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system suggested to the prophet the desirability of something like it for his own people.

There are not data for a detailed comparison between Ezekiel's scheme and the Babylonian temple-organization, nor is it likely that he took from the latter much more than the general idea. The materials were already at hand in existing customs, which he had merely to develop and systematize. The provision that would most naturally suggest a borrowing is the assignment of land near the temple to the priests—an arrangement that then existed in Babylon, but seems not to have existed in Israel up to that time.

So far as appears, the movement for a stricter ritual, which culminated in Ezra's visit to Jerusalem, originated with Ezekiel. Its influence on the succeeding history of the Jews is familiar—it gathered up the formal elements of the nation's religious life into a mass, and carried it on to the point that called for the prophetic protest of John the Baptist, and the completion of Israel's spiritual development in Jesus Christ.

It is hardly necessary to remark that such a borrowing as this in no wise detracts from the true religious originality of Israel. The nation cast the materials thus gained from other peoples into the crucible of its own thought, and thence produced ideas, whose superiority to those of the Babylonians is demonstrated by the history of the world. To trace the genesis of Jewish religious forms and ideas is to follow the guidance of God by which the Jews became the religious teachers of the world and prepared the way for Jesus of Nazareth. Whatever the seed, and whatever the soil into which it was cast, the fruit was no less the creation of the Divine maker of all things, in whose hands all the experiences of Israel were fashioned into a form destined to be one of the great educating influences of the race.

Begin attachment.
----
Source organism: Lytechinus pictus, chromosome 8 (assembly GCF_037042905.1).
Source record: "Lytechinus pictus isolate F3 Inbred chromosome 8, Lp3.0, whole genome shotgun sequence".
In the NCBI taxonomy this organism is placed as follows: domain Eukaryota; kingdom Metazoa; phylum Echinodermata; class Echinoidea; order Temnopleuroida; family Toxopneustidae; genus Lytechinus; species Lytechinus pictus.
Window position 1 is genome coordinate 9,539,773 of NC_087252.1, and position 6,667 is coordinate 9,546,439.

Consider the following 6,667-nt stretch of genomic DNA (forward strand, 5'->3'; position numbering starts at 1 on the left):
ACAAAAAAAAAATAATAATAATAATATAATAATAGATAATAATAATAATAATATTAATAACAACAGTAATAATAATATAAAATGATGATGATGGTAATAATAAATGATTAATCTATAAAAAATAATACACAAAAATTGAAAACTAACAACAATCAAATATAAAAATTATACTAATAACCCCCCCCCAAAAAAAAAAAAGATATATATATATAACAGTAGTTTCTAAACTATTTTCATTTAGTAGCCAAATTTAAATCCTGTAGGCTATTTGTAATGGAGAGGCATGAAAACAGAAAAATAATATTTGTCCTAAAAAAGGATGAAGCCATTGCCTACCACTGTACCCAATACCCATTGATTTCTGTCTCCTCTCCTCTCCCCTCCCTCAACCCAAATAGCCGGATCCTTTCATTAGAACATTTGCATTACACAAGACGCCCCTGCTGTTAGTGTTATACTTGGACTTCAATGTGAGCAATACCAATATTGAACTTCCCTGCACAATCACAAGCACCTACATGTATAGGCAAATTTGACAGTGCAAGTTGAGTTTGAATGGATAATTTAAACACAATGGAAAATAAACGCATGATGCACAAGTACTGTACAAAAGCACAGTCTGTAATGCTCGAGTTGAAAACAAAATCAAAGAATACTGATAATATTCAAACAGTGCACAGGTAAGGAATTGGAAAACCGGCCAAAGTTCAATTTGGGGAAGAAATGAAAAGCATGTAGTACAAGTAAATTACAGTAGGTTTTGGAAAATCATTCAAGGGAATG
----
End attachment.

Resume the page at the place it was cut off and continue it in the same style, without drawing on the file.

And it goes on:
On the Use of and Kapồia in the Old and New

Testaments.

BY PROF. D. R. GOODWIN, D. D., LL. D.

The word », with its cognates, »ş?, &c, designates the heart, in the first place, of course, as the physical organ, the centre of life; and one is tempted to suspect some genetical relation to the German Leben and our English word “life.” Then, it stands for the central part in general, the inside, and so for the interior man as manifesting himself in all his various activities, in his desires, affections, emotions, passions, purposes, his thoughts, perceptions, imaginations, his wisdom, knowledge, skill, his beliefs and his reasonings, his memory and his consciousness. It is not especially confined to the feelings and moral acts in distinction from the intellectual, except as there is more frequent occasion for its use in the former application than in the latter. It designates the central basis for the functions of the whole inner man.

These words, 35, 25, &c., are more frequently translated “mind” in our received version of the Old Testament than any other word, including such cases as “dead man out of mind,” “ bring to mind," “remember or come to mind,” “this I recall to mind,” &c. For this purpose, wɔ, and come next in frequency.

Under 25 are included such expressions as “imagination of the thoughts of his heart," "imagination of man's heart," Gen. vi. 5; viii. 21; also in Zechariah and in Jeremiah many times; "said in his heart,” Gen. xvii. 17; “speaking in my heart,” xxiv. 45; “wisehearted,"i. e. skilful, Exod. xxxi. 6; “wisdom of heart,” xxxv. 35; "in whose heart the Lord hath put wisdom,” i. e. skill, xxxvi. 2 ;

I.